A day after the Faridabad air crash that claimed 10 lives, the government on Thursday created an independent panel to probe major aviation accidents, separating the role of a regulator and an investigator which was being performed by the DGCA alone so far.
Aiming at creating an independent investigation system to match the growth in aviation resulting in rising number of incidents or accidents, an Accident Investigation Committee (AIC) has been established to work under supervision of the civil aviation ministry, an official spokesman said here.
The five-member Committee, to be headed by Director of Air Safety, would have all its members from the Directorate General of Civil Aviation. It would identify the causes of accident in an independent manner and assist the formal probe panels like Courts or Committees of Inquiry.
AIC would draw up a formal procedures for notification of an accident or serious incident, assist the ministry to set up probe panels in cases of major mishaps and carry out investigation of aircraft accidents, the spokesman said.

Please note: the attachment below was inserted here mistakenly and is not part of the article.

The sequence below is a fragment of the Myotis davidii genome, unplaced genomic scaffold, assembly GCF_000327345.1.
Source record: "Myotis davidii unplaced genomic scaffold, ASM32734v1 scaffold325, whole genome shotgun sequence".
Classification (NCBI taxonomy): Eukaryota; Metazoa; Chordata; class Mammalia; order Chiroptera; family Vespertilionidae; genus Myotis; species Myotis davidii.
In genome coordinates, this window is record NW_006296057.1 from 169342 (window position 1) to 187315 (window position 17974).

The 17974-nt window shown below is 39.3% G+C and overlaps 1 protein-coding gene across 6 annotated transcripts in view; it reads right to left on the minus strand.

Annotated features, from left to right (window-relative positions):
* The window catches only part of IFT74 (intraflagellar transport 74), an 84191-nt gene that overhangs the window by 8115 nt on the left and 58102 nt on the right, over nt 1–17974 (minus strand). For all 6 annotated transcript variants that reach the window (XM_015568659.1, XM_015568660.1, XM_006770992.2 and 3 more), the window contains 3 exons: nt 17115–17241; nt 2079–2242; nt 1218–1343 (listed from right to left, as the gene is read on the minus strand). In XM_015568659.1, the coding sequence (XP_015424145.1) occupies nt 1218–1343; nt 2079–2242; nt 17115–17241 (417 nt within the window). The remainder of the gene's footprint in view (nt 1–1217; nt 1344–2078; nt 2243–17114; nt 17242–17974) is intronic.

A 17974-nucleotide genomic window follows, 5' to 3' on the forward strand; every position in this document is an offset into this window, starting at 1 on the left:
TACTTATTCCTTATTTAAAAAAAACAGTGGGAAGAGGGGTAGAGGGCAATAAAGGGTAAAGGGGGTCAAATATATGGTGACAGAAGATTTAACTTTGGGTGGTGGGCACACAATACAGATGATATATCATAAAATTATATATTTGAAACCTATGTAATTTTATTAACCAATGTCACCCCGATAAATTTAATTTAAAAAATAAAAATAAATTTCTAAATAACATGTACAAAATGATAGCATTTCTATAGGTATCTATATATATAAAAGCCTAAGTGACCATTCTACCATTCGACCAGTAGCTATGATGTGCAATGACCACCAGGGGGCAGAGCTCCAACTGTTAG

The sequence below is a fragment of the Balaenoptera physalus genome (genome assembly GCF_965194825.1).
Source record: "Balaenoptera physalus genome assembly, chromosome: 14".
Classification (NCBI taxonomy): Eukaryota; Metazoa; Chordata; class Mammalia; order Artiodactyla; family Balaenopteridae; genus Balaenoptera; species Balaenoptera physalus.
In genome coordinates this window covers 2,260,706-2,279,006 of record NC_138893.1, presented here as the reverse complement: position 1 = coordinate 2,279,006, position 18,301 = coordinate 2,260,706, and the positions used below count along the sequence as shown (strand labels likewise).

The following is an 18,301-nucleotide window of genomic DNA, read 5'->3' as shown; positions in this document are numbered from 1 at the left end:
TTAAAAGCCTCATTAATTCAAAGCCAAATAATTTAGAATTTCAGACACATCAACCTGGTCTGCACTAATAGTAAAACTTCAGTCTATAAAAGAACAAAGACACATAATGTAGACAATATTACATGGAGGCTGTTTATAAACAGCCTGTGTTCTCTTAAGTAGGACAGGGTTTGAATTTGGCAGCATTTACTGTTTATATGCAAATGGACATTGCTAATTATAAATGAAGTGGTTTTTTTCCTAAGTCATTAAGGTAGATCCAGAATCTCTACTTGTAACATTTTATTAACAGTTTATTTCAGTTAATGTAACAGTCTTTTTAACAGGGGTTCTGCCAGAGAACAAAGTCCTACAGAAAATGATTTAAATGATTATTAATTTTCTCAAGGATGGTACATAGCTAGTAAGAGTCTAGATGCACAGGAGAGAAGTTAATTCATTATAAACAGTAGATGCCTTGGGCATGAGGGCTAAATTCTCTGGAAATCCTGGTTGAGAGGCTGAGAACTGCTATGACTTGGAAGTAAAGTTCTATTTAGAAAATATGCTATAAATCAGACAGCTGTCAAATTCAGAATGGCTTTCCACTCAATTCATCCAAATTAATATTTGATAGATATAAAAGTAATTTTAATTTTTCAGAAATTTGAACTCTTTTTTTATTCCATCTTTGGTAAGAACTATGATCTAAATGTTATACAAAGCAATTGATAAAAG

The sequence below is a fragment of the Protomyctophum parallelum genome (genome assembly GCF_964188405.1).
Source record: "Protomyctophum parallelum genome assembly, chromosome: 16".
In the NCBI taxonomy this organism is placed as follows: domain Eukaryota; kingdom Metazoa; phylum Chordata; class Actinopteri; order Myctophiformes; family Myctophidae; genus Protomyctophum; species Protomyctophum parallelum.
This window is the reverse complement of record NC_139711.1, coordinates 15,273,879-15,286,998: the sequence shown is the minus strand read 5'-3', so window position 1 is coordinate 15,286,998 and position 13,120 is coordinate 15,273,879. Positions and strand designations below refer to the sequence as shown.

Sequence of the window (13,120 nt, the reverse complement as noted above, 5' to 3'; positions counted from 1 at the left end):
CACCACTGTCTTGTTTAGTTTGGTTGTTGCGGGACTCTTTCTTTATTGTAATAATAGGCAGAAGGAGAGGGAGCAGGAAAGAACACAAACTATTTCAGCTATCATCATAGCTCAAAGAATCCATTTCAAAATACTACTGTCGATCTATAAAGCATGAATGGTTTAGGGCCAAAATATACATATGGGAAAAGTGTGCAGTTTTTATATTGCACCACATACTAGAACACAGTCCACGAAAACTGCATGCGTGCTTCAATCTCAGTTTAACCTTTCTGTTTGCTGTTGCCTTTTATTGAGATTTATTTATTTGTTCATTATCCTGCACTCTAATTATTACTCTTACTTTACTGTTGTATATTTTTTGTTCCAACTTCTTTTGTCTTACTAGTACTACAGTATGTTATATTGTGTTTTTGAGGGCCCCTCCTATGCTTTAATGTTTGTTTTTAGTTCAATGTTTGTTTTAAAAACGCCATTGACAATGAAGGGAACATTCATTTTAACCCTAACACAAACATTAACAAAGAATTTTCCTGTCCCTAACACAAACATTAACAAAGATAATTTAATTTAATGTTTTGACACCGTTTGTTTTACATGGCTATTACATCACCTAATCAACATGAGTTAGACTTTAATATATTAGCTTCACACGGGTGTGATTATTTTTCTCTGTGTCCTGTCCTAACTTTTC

It would also coordinate and provide support for the probe panels and follow up and monitor the compliance of the recommendations made in the Accident and Serious Incident Investigation Reports.
The idea to separate regulatory and investigation functions, in accordance with recommendations of the UN body International Civil Aviation Organisation, was mooted a year ago by then civil aviation minister Praful Patel soon after the Mangalore aircrash that claimed 158 lives.
So far, the DGCA, which frames aviation rules and regulations, also used to investigate aircrashes and find out whether its rules were being followed by concerned players or not.
On initial notification of accidents and incidents, the Regional Air Safety Officer concerned would forward the details of the accidents and incidents to the AIC.
After classification, minor incidents would be referred to the DGCA for probe while serious incidents and accidents would be investigated by investigator or Committees or Courts of Inquiry, the spokesman said.
The AIC would also review periodically all such occurrences and maintain a panel of experts in various fields of aviation to assist the investigation process.
The fields from where these experts would be called would include accident investigation, airworthiness, meteorology, flight operations and air traffic management.